The new device attachment is basically a bar which extends out from the base of the wheel to the left side. Because of the G-forces involved in racing, your weight (including your arms) are thrown forward under braking, it makes sense to setup the controller so that you push to brake and pull to accelerate so that you are not made to accelerate when you intend to brake. It is possible that some road cars have this setup the opposite way around (manufacturers make the same error with sequential gear shifters, too), but the G-forces experienced on the road do not match those of the race track.

You have the option to push or pull the lever either way, it depends how you set it up inside the software you’re racing with, but push-to-brake, pull to accelerate is more realistic.

Construction

The controller itself seems to be rigid plastic construction. It feels quite solid and I don’t think I’d be too concerned of breakage. It is attached to the bottom of a Logitech Momo and I am told it will not work with any other wheel (though from the attachment type I saw, it should plug into the pedals port on the base of any recent Logitech wheel’s pedal port). The unit is attached to the wheel by its clamp and comes with its own clamp suitable for desks or at-home racing cockpits beneath.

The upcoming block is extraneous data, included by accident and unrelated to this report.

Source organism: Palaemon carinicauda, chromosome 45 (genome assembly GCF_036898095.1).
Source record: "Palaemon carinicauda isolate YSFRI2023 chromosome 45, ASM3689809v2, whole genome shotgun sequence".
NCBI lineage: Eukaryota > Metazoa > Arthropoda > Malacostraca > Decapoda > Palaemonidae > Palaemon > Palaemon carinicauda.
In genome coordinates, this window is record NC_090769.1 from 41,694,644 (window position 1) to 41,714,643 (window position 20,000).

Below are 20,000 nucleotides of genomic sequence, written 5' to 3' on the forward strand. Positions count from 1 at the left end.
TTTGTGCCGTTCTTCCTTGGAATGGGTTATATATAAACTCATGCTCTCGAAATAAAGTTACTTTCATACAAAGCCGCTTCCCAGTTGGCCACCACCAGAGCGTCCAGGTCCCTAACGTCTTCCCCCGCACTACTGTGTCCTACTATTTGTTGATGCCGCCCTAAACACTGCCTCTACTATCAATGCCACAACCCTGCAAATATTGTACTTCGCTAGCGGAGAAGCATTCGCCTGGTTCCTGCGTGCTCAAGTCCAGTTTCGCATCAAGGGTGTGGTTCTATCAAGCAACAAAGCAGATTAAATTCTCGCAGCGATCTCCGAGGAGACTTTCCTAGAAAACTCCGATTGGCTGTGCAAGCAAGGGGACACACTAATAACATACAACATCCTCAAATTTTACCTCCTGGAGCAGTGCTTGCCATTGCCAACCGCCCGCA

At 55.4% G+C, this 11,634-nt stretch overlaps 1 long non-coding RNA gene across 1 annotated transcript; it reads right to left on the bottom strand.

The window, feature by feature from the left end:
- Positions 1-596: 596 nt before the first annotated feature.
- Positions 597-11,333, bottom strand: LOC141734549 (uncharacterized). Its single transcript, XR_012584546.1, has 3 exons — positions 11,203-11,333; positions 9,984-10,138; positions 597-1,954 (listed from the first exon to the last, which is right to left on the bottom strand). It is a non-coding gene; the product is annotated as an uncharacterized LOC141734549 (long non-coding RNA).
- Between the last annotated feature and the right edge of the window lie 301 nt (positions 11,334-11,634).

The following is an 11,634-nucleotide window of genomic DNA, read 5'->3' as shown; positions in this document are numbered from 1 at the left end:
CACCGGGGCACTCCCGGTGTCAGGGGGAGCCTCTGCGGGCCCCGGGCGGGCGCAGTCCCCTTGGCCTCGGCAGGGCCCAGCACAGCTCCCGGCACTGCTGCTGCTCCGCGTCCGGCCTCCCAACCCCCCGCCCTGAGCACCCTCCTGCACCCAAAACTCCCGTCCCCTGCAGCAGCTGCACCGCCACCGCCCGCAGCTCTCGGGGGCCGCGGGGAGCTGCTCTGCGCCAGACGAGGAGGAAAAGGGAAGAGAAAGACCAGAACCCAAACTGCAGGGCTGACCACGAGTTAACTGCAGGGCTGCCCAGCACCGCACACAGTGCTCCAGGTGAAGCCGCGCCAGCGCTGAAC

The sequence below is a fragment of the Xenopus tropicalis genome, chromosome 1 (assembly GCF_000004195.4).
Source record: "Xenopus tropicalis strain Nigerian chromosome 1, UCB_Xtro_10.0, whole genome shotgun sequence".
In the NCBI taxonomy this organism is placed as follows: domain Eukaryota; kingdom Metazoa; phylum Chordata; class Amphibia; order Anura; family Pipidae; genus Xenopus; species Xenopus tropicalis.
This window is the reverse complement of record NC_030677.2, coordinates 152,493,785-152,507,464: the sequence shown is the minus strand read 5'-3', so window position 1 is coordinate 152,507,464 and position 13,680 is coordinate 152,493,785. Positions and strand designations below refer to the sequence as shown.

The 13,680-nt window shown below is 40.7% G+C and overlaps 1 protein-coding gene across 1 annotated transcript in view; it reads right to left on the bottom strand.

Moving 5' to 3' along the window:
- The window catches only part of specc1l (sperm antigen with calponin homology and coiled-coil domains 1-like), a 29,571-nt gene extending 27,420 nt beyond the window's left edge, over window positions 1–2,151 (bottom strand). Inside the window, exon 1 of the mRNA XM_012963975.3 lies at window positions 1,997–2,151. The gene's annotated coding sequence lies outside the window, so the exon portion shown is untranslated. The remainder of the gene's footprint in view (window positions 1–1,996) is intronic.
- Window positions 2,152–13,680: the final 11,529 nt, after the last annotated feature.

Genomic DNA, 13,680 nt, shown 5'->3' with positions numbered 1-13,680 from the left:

Precise Control

The movement is analogue and allows a varying degree of throttle/brake input. Pushed fully forward you’re at maximum braking and as you pull it back the braking force reduces to nothing, then as you pull past the center the acceleration increases from nothing until you reach the maximum point you can pull the stick back to. The stick does spring back to the middle (where it does not input either throttle or brake) when released.

I am far more precise with my hands than with my feet on pedals and I actually found myself driving in a way which gave the cars greater stability. I felt forced to get all my braking done before I turned and felt more able to make tiny adjustments to the throttle as I rounded the turns… On certain tracks I actually set my best ever lap time using the controller, but I think it’s greatest benefit was with my overall consistency due to that extra bit of fine adjustment from my hands versus my feet on pedals.

Controller Issues